No. Civ.A.SA03CA0049RF, Civ.A.SA03CA0412RF
United States District Court, W.D. Texas, San Antonio Division
January 31, 2006
Rebecca L. Fisher, Rebecca L. Fisher & Associates, McGregor, TX, David L. Kern, Peticolas, Shapleigh, Brandys & Kern, P.L.L.C., El Paso, TX, Mark L. Greenwald, Tinsman, Scott & Sciano, Inc., San Antonio, TX, for Plaintiffs.
Robert Edward Bettac, John Joseph Franco, Jr., Ogletree Deakins Nash Smoak, Stewart, Shawn K. Fitzpatrick, Attorney at Law, Mark Kosanovich, Attorney at Law, San Antonio, TX, for Defendants.
ORDER DENYING MOTION TO COMPEL (DOCKET ENTRY 187)
*1 The matter before the Court is plaintiffs' motion to compel, defendants' response, and plaintiffs' reply (docket entries 187, 190 and 191). Discovery matters in this case were previously referred to me for disposition.
Plaintiffs' motion is made pursuant to Federal Rule of Civil Procedure 37(a). By their motion plaintiffs allege that defendants have either failed to respond to various discovery, including interrogatories, requests for production and requests for admission, or inadequately responded.
The federal rules and local rules limit the number of interrogatories which a party may propound to an opposing party to 25. F.R.Civ.P. 33(a). Several of plaintiffs' interrogatories contained a number of subparts which defendants argue count as separate interrogatories. See
Local Rule CV-33(b). Plaintiffs argue that the subparts should not be counted separately as they contend the subparts seek detail regarding a common theme. Defendants respond that by plaintiffs' reasoning all interrogatories seeking information about credits or offsets would count as a single interrogatory ... a result defendants argue is clearly not contemplated by the rules.
Having reviewed the arguments and authorities cited by the parties I find that the subparts should be counted as separate interrogatories and that defendants were not obligated to answer beyond 25 interrogatories. However, insofar as several of plaintiffs' subparts are duplicitous (Interrogatories 1(e) and 1(b), 1(c) and 1(d), and 2(d) and (e)), the duplicate questions should not be counted towards the 25 interrogatory limit, and defendants are directed to answer a total of 25 interrogatories, which will include Interrogatories 11(a) and (b), and Interrogatory 12.
Plaintiffs object to defendants' production of computerized pay and time records in response to several of their interrogatories and production requests as being an unauthorized “data dump.” Plaintiffs also argue that the computerized business records produced failed to include field descriptors which their expert, in his September 2005 letter to plaintiffs' counsel (Exhibit 3 to Plaintiff's Reply, docket entry 191), explained were necessary to adequately review those records. Plaintiffs argue that without the field descriptors, the records are unhelpful, unuseable, and nonresponsive.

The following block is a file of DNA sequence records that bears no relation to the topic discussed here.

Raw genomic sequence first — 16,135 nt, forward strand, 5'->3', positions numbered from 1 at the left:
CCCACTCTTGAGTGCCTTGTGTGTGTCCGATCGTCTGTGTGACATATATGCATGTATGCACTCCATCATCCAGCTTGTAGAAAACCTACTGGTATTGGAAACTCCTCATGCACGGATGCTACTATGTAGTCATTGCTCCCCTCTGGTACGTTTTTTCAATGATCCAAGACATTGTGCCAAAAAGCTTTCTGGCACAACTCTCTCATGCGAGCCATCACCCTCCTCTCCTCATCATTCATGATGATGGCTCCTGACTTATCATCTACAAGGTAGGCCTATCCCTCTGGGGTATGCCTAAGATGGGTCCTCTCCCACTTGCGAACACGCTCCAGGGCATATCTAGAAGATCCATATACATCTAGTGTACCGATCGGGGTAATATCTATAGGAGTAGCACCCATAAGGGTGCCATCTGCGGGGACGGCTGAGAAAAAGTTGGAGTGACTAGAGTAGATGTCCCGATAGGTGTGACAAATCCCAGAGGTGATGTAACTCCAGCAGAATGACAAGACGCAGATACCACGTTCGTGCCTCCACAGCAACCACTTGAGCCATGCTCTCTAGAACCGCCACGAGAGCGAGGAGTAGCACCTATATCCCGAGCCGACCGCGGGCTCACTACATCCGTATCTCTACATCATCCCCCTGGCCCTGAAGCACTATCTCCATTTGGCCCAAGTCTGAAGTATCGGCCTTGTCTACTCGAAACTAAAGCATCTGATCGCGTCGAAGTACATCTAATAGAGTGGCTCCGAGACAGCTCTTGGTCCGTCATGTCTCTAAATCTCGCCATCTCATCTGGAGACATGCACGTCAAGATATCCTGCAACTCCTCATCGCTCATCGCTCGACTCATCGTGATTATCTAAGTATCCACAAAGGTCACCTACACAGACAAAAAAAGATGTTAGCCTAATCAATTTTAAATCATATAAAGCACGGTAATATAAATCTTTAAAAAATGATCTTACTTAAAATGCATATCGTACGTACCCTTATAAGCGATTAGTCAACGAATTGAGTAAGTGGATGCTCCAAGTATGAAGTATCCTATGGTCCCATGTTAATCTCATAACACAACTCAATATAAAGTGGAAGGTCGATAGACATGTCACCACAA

Defendants respond that because that the business records contain the information plaintiffs requested through their discovery and because the burden of culling out the requested information is no greater for plaintiffs than it would be for defendants, the rules permit defendants the option to respond by producing their business records. F.R.Civ.P. 33(d). Defendants also explain that because plaintiffs have not identified the particular work weeks for which each claims entitlement to FLSA overtime wages, defendants are unable to identify the particular records for particular weeks for which they may seek an offset or credit.
*2 After reviewing the discovery requests at issue, the parties' briefing on the motion to compel and the exhibits attached to defendants' response which reflect that defendants supplied the field descriptors and later in December 2005 and January 2006 supplemented their answers further, the motion to compel will be denied. I find that defendants have shown that the burden of extracting the information requested is substantially the same for plaintiffs as defendants, and that the computerized records are an adequate response to these discovery requests.
Plaintiffs ask the Court to strike defendants' answers to several requests for admission or to deem defendants' responses to be “admissions” pursuant to Federal Rule of Civil Procedure 36(a) because defendants did not admit, deny or properly object to the discovery. Defendants initially refused to respond to some of the requests for admission because they claimed the statements to which an admission was sought were vague, ambiguous and incapable of an answer. Defendants further explain these particular objections in their response to the motion to compel. Plaintiffs' reply did not address these arguments.
After reviewing plaintiffs' requests and defendants' responses, I find that defendants' objections to the requests for admission were justified. The subject requests for admission are incapable of answering as they include terms of which there may be several meanings (e.g., “officer/employer,” “protected class,” and “regular overtime pay”), contain several parts which make the statements unintelligible, or reference sections of the federal regulations inapplicable to non-federal employees which are irrelevant to this dispute. Accordingly, plaintiffs' motion to strike defendants' answers or deem the answers to be “admissions” is denied.
For the reasons stated above, defendants are directed to answer Interrogatories 11(a), 11(b) and 12 within 10 days of date of this Order. In all other respects, plaintiffs' motion to compel (docket entry 137) is ORDERED DENIED.
End of Document.